Wouldn’t you know, Genesis begins with a viola solo. At least, Genesis the song conceived by keyboard player Shadé Joseph, vocalist Tim Faminu with Ayanna Witter-Johnson begins with a viola solo.
It’s one of eight pieces that Ayanna Witter-Johnson has helped put together for this evening’s Present. Curate. Collaborate. Innovate performance. Joseph and Faminu are two of the young writer/performers involved in the LSO’s Digital Technology Group, the others being Monty Hoffman-Jackson, Sam Hostettler, Victor Jaiah and Stephen Nsubuga
They have come up with an hour-long show that ranges from the hip-hop of Genesis, with its string backing adding a resolute edge, to a Bassey-esque belter in which Witter-Johnson swaps the cello she wields elsewhere for her expressive vocal cords. And in between, some more abstract soundscapes: one requires the four LSO string players to use a selection of extended techniques -ricocheting bows, glissando harmonics, tapping their instruments, undefined strumming – over some increasingly portentous electronics. Another puts more conventional demands on the players, not to mention on composer Sam Hostettler who, in order to synchronise players with computer and in the absence of a click track, suddenly finds himself conducting the LSO.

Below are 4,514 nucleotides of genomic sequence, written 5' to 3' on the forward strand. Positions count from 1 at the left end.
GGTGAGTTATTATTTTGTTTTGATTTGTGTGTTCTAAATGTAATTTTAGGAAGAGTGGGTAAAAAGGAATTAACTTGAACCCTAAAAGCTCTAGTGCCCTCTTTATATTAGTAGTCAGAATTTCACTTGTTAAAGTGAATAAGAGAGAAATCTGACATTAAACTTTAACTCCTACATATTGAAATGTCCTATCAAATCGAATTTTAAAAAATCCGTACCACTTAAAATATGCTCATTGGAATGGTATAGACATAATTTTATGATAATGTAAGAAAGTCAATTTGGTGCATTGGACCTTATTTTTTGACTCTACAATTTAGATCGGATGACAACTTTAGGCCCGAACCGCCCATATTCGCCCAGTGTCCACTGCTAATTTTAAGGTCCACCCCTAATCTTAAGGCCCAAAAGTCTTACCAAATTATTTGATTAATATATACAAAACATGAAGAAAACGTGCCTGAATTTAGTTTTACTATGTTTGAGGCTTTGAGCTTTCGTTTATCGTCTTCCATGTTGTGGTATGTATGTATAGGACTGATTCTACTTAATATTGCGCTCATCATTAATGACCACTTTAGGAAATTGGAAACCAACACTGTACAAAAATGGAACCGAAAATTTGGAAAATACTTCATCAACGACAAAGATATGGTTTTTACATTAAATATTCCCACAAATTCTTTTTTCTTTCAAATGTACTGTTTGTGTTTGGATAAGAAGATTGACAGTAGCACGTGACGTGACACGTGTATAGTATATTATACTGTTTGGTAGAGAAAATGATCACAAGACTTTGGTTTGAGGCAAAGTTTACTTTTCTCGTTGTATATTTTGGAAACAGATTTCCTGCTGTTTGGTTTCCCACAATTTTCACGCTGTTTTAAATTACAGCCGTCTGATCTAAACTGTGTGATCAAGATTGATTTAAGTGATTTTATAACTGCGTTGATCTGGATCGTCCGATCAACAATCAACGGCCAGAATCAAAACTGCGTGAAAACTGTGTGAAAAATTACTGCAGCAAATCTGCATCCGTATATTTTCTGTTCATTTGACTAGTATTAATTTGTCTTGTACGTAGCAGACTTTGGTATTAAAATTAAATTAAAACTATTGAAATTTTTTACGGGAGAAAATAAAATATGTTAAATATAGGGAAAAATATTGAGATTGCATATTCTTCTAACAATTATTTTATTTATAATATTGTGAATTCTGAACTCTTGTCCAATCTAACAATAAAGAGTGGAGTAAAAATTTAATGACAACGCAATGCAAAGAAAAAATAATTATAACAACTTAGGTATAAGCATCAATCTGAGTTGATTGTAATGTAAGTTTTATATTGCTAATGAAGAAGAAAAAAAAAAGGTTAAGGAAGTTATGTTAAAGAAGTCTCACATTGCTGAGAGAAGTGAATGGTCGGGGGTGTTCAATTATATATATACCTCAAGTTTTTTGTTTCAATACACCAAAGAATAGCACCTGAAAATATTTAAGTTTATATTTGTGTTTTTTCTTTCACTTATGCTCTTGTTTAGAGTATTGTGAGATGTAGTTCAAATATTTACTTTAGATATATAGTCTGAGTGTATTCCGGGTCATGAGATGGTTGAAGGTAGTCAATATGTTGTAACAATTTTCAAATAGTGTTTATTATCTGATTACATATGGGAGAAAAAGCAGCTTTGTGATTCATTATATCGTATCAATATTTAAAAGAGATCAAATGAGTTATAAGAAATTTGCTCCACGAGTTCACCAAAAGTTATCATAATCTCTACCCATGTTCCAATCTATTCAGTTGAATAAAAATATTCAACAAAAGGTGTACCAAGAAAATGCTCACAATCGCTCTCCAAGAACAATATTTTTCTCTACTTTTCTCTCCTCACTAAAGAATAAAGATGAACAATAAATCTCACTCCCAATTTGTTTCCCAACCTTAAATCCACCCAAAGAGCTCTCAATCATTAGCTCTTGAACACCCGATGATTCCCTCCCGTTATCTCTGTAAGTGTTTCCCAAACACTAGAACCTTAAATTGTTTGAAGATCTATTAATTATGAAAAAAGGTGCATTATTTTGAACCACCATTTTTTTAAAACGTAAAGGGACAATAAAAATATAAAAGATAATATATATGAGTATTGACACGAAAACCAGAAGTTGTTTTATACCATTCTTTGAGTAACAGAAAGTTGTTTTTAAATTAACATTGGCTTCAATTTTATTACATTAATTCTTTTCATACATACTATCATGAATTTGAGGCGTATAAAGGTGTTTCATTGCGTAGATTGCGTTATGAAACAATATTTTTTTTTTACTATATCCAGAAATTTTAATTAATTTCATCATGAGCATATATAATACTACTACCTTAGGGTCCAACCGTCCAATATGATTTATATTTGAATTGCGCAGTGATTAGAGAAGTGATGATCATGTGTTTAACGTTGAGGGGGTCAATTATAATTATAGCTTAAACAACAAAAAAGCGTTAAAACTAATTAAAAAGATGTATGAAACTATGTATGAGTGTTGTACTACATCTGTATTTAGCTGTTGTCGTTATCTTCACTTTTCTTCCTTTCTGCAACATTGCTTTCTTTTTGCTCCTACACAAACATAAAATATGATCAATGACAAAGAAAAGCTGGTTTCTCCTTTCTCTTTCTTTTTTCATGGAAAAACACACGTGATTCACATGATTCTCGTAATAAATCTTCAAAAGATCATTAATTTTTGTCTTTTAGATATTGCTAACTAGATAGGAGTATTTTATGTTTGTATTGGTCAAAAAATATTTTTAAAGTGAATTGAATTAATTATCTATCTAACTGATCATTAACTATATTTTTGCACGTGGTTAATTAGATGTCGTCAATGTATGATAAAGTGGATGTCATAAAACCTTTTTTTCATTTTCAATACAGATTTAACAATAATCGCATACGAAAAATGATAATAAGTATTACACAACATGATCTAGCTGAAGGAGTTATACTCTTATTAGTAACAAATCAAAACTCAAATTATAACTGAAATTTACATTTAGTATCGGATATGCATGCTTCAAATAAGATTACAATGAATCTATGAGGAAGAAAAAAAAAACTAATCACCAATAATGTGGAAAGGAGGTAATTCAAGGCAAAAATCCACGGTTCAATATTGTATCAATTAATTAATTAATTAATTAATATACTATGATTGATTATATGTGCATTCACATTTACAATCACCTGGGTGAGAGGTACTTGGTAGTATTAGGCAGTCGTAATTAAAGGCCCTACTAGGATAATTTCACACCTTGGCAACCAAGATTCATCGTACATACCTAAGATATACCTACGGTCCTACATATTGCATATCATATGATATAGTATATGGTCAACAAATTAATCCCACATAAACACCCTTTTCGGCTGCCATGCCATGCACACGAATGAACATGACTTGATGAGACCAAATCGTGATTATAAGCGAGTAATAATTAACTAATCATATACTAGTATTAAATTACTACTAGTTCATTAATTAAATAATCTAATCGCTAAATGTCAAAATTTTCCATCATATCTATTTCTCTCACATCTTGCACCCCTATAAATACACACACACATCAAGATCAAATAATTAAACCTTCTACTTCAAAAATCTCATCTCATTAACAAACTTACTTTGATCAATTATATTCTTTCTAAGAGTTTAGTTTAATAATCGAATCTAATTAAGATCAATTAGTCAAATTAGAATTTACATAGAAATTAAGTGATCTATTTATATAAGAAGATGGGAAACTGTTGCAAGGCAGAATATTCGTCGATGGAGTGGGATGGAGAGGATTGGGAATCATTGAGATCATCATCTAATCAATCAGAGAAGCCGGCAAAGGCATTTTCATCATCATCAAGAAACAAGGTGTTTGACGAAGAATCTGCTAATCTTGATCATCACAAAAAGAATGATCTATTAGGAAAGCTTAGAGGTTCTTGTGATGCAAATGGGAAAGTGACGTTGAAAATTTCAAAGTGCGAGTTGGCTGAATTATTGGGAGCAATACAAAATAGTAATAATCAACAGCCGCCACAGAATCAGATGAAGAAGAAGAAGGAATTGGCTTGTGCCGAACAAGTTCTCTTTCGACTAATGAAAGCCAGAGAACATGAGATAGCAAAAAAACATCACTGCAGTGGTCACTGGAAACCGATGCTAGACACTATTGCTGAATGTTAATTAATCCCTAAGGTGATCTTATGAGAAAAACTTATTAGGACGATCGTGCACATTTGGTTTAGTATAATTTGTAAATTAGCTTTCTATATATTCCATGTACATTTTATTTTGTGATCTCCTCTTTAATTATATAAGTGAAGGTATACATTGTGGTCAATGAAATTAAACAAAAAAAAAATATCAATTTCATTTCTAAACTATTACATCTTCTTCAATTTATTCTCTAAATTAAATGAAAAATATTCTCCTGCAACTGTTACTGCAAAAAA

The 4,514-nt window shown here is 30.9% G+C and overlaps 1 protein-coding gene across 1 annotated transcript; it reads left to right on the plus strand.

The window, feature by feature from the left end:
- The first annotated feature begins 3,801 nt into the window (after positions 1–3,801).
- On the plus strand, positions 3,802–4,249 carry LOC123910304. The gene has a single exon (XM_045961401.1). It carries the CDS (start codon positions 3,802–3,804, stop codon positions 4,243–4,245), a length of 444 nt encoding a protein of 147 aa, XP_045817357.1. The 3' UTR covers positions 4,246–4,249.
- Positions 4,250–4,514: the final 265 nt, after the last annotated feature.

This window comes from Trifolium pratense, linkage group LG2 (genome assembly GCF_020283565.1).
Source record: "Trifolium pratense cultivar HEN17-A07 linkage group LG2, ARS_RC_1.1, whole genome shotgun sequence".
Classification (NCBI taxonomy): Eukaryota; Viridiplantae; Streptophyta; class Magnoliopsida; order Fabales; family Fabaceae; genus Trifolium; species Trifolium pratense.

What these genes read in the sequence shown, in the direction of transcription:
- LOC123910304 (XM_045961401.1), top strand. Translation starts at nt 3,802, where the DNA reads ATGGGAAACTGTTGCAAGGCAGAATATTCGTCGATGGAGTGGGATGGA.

They get a couple of hours’ soundcheck to put the live musicians together with the battery of tech. As usual with this kind of thing, there’s an enormous amount of fiddling around, the balance between them gradually winched into place, so that those expert string players can be heard among the barrage of electronica, under Witter-Johnson’s supervision.
The LSO players sit patiently - it looks like patiently, anyway; they are often in recording studios, so they’ll be used to it. Others do discreet things on laptops and mixing desks. On the other hand, Faminu, fellow vocalist Nsubuga and Joseph can’t resist joking around. Particularly, the former who proves himself to be quite the entertainer with a mean Whitney Houston up his sleeve and a nice mock-diva voice with which to chide his or anyone’s audience for clapping on beats one and three. He gets to rap with Witter-Johnson on that old-fashioned-sounding nightclub song, and although it is she who gets to sing ‘I’m the star of the show ’ I have a feeling she won’t be the only one who can say that tonight.